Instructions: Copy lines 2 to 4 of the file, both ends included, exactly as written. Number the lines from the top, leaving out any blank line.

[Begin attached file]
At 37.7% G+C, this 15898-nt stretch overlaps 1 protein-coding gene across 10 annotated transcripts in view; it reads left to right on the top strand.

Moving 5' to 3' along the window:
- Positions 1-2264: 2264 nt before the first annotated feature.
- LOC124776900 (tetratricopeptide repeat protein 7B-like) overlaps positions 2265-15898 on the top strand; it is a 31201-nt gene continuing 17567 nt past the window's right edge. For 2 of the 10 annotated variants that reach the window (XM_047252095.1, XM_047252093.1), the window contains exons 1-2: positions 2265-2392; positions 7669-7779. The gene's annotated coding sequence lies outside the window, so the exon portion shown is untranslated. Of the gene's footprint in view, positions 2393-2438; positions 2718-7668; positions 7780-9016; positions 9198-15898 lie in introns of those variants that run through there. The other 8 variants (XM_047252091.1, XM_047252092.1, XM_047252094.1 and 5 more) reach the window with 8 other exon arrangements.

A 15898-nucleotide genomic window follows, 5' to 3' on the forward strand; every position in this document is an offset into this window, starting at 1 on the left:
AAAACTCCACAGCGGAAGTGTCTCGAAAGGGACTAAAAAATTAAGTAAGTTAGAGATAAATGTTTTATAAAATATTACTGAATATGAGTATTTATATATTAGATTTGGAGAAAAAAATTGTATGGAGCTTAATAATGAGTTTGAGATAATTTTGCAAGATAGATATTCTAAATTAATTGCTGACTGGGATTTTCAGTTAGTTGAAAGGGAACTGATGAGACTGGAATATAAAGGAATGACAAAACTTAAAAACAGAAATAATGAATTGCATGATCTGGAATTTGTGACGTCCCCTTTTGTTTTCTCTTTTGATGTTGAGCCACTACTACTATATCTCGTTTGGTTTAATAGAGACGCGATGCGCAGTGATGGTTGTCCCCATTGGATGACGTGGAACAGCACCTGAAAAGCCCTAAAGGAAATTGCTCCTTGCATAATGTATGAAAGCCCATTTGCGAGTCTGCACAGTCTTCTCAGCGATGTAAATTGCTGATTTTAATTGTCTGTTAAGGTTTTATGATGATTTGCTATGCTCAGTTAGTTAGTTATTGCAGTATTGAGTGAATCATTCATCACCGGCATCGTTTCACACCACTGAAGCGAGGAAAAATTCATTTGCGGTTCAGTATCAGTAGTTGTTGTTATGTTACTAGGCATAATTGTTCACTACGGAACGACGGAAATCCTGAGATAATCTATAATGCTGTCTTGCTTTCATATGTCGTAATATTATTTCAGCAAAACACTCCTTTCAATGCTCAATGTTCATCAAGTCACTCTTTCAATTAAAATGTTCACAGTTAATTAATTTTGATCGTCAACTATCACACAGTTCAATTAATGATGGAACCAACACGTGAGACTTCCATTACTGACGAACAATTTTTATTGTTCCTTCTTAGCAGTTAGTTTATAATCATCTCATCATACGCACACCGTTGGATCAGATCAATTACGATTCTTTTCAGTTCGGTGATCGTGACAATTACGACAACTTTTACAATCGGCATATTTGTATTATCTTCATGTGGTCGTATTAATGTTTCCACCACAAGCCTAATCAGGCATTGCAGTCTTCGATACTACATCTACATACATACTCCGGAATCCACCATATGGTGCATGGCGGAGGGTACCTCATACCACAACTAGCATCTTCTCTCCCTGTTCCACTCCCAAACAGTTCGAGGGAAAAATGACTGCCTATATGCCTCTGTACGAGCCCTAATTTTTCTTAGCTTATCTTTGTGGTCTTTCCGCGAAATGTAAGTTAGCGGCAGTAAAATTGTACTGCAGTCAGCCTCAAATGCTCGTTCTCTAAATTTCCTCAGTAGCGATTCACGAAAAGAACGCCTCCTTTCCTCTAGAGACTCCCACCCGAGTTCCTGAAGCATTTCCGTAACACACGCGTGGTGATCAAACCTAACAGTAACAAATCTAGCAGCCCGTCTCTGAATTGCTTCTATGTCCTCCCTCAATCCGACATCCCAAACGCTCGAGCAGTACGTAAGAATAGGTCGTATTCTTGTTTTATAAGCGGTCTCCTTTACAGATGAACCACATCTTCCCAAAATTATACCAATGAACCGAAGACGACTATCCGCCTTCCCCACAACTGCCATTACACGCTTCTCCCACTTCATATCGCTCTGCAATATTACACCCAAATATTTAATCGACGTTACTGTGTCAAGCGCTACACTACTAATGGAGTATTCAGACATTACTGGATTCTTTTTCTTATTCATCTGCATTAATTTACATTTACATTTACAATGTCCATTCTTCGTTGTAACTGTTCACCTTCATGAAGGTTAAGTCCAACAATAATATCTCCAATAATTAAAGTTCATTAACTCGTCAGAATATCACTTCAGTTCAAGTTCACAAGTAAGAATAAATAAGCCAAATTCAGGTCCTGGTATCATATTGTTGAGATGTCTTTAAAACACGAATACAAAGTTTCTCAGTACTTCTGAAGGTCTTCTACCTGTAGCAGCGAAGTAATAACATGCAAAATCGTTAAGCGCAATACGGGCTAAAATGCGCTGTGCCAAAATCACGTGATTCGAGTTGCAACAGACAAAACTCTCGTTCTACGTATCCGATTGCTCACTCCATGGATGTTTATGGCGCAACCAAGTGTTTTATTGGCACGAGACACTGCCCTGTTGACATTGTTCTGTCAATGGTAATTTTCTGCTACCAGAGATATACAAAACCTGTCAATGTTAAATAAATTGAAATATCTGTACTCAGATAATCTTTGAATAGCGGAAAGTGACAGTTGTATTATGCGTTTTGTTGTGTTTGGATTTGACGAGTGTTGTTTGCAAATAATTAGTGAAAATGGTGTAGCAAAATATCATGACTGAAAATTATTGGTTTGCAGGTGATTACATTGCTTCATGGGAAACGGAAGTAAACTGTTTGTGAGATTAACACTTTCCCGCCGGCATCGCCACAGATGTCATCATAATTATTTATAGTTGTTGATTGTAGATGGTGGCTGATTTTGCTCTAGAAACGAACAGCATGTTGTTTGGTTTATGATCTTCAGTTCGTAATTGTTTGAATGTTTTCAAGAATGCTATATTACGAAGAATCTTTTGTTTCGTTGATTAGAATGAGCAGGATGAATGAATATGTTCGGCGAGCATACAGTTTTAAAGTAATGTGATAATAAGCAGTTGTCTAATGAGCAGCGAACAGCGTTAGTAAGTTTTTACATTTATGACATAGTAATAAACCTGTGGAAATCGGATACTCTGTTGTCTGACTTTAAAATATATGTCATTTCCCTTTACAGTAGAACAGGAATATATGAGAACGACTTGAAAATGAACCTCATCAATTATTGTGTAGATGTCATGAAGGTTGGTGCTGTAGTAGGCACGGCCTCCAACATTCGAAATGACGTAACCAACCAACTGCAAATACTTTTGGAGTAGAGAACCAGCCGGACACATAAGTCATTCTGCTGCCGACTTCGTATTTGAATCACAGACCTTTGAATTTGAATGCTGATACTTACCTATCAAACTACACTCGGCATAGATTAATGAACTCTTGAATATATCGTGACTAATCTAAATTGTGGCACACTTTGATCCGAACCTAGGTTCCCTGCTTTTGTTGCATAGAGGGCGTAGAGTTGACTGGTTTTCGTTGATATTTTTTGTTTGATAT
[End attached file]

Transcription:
Moving 5' to 3' along the window:
- Positions 1-2264: 2264 nt before the first annotated feature.
- LOC124776900 (tetratricopeptide repeat protein 7B-like) overlaps positions 2265-15898 on the top strand; it is a 31201-nt gene continuing 17567 nt past the window's right edge. For 2 of the 10 annotated variants that reach the window (XM_047252095.1, XM_047252093.1), the window contains exons 1-2: positions 2265-2392; positions 7669-7779. The gene's annotated coding sequence lies outside the window, so the exon portion shown is untranslated. Of the gene's footprint in view, positions 2393-2438; positions 2718-7668; positions 7780-9016; positions 9198-15898 lie in introns of those variants that run through there. The other 8 variants (XM_047252091.1, XM_047252092.1, XM_047252094.1 and 5 more) reach the window with 8 other exon arrangements.